Punahou School

Punahou School was built on the lands of Ka Punahou, named for the fabled natural spring discovered centuries ago under a hala tree. The spring still flows today, at the heart of Punahou’s campus under the Thurston Memorial Chapel, and its waters not only form the iconic Lily Pond, but also are used to irrigate portions of the campus.

Founded in 1841, Punahou School was originally designed to provide a quality education for the children of Congregational missionaries, allowing them to stay in Hawaii with their families, instead of being sent away to school. The first class had 15 students. Today, this coeducational college preparatory day school, which is non-sectarian and retains a Christian heritage, enrolls over 3,750 students.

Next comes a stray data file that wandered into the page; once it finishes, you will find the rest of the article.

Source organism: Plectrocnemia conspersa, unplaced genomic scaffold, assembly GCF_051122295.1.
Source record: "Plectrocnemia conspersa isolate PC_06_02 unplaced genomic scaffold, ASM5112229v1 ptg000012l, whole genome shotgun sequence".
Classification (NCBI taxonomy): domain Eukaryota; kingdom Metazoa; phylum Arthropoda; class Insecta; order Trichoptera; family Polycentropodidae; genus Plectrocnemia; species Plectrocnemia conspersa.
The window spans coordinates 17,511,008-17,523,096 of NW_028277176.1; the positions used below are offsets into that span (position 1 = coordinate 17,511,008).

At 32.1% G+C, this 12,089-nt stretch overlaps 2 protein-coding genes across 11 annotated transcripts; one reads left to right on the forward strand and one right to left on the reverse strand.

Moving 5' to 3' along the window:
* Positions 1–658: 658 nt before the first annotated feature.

Located in Honolulu, Hawaii, Punahou is the largest coeducational, independent K – 12 school on a single campus in the United States. Students at Punahou have unparalleled opportunities to cultivate their unique interests and talents under the guidance of attentive and caring teachers. Rigorous academics, robust programs in athletics and the arts, and an array of co-curricular opportunities offer an integrated, 21st-century education. Punahou offered the first high school curriculum glass program, founded by Hugh Jenkins in 1972 and continuing today with Mark Mitsuda.